“We took our laptops and our hotspots on to that van and were able to go out and provide care, such as flu shots to first responders and people who were in shelters. We used our EHR to help provide that care working from that van,” Oryn says, adding, “For the physicians working out in the shelters, the one thing that was really beneficial was using the provider portal associated with our HIE. Providers at the shelters were accessing a couple of different portals; we were able to see one for the hospital system in order to see the hospital records and then another portal for our system to view primary care records and understand patients’ chronic medical conditions, medications and allergies.”

As people across the community were scattered in those first few days and even the first week, Oryn credits Petaluma Health Center as being instrumental in setting up a more coordinated approach to ensure people were getting care during a stressful and anxious time. What’s more, technology and health IT tools played a crucial role in enabling Petaluma Health Center providers to respond quickly and efficiently.

“The experience definitely underscored the importance being connected and interoperability,” Oryn notes. “I think often HIE in the outpatient world is a back burner-kind of issue or project, not for those of us who work in IT, but for clinical people, generally. I think having this experience of a disaster, it really led to a greater understanding of how beneficial being connected and interoperability really is. It brings up the question of, ‘Wouldn’t it have been even better had we been connected to those private doctors as well?’”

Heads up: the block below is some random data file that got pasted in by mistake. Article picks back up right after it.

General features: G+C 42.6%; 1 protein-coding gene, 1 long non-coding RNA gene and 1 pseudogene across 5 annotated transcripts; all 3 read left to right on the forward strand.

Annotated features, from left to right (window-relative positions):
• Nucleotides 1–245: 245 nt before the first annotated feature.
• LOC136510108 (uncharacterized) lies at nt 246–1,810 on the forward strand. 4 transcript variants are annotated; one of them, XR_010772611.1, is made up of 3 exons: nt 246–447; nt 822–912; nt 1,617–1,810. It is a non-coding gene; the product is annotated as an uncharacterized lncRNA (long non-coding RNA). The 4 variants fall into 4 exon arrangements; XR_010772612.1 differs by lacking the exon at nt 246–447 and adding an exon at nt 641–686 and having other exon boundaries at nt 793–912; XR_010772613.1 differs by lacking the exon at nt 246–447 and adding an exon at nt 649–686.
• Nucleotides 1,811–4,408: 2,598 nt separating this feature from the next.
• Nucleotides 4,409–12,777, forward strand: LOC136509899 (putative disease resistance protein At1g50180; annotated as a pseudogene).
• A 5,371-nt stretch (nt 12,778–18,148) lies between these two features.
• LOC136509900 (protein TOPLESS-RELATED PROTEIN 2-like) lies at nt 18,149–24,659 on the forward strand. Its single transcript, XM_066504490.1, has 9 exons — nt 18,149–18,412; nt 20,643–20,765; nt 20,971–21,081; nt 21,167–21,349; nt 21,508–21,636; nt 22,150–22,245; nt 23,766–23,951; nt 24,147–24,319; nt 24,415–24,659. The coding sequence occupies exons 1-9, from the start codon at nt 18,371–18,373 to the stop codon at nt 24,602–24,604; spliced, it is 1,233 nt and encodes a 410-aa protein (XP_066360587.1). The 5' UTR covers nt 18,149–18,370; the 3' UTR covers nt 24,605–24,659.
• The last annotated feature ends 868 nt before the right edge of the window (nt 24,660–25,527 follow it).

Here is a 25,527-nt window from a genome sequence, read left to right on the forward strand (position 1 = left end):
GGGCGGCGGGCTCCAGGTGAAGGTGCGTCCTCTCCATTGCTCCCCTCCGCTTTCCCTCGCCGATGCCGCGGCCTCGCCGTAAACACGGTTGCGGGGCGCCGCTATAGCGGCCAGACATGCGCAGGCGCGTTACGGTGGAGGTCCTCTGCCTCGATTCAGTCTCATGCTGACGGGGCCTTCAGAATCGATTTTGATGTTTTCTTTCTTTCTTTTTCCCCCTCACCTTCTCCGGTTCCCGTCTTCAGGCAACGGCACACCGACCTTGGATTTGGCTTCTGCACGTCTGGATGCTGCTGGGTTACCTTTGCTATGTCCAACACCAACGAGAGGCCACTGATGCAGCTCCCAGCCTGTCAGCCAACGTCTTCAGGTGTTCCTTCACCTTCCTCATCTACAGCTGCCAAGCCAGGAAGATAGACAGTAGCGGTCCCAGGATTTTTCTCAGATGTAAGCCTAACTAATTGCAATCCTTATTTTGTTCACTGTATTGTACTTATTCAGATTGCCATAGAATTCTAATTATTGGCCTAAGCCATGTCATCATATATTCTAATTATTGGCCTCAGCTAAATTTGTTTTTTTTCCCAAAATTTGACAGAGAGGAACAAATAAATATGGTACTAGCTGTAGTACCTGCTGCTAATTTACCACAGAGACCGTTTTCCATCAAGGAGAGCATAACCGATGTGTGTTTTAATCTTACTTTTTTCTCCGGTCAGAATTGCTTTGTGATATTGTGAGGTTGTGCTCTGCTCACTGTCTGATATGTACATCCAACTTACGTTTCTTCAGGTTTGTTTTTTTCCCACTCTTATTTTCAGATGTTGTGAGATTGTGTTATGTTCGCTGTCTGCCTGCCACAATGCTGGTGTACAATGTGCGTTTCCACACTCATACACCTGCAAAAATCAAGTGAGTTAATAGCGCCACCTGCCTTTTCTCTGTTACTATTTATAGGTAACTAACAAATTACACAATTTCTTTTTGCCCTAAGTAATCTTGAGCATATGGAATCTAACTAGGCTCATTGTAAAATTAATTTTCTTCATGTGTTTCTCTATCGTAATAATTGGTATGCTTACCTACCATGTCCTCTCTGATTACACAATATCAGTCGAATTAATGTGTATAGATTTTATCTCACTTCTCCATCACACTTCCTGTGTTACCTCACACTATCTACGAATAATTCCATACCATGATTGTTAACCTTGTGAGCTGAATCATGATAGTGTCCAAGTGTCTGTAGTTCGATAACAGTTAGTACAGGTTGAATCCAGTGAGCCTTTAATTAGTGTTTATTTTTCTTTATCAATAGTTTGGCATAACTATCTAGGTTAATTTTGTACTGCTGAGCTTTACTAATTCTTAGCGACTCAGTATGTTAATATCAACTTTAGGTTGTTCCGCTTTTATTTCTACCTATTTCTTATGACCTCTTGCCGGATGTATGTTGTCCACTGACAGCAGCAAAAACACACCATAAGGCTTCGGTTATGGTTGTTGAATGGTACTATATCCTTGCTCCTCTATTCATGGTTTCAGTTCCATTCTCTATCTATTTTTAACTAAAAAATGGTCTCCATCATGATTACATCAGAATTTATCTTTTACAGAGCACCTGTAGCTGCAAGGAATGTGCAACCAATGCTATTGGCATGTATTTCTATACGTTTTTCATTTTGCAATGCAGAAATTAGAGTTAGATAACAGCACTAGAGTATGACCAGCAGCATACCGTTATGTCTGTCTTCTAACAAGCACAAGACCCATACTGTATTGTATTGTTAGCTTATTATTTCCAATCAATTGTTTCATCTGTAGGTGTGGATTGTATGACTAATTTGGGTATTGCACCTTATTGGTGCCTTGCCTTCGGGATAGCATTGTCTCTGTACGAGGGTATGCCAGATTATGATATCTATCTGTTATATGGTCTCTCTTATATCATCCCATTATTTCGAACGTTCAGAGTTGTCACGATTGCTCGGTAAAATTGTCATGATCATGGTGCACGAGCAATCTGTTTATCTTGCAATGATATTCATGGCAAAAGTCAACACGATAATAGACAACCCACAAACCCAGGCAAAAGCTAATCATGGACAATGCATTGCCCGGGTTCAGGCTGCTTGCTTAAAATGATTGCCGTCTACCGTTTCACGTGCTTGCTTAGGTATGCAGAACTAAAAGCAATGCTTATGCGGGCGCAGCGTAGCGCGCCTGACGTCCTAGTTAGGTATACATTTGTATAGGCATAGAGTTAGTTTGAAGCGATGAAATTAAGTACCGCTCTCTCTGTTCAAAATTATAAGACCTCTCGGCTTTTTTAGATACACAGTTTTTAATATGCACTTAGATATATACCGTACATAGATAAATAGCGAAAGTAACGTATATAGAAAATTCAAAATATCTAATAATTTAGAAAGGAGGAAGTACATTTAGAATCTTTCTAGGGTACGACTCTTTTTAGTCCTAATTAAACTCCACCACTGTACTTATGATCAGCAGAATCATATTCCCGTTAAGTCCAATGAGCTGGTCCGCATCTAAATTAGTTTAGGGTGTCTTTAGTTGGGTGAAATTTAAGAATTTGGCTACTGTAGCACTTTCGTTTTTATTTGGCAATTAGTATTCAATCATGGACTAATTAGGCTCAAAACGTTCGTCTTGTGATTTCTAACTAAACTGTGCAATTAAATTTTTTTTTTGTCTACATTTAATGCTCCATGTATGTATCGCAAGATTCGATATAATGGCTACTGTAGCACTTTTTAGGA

For five weeks after the wildfires, the health center saw a spike in patient visits due other healthcare facilities being closed.

“Now that operations have resumed and people are able to resume care at their primary care medical home, we still know there’s going to be longer-term impacts to health and healthcare from the wildfires; the trauma from people losing housing and the trauma from experiencing the wildfire,” Oryn says. “At this point, we’re all trying to look at ways to increase behavioral health services that health centers provide to be there and be ready for the community.”

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Research: Physician Burnout is a Public Health Crisis; Improving EHR Usability is Critical

January 18, 2019
by Heather Landi, Associate Editor
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Physician burnout is a public health crisis and addressing the problem requires improving electronic health record (EHR) standards with a strong focus on usability and open application programming interfaces (APIs), according to a new report from leading healthcare researchers.

The report is a “call to action,” the researchers wrote, “to begin to turn the tide before the consequences grow still more severe.” The researchers also recommend “systemic and institutional reforms” that are critical to mitigating the prevalence of burnout.

The result of collaboration between researchers with the Massachusetts Medical Society, the Massachusetts Health and Hospital Association, the Harvard T. H. Chan School of Public Health, and the Harvard Global Health Institute, the report's aim is to inform and enable physicians and health care leaders to assess the magnitude of the challenge presented by physician burnout in their work and organizations, and to take appropriate measures to address the challenge, the researchers say.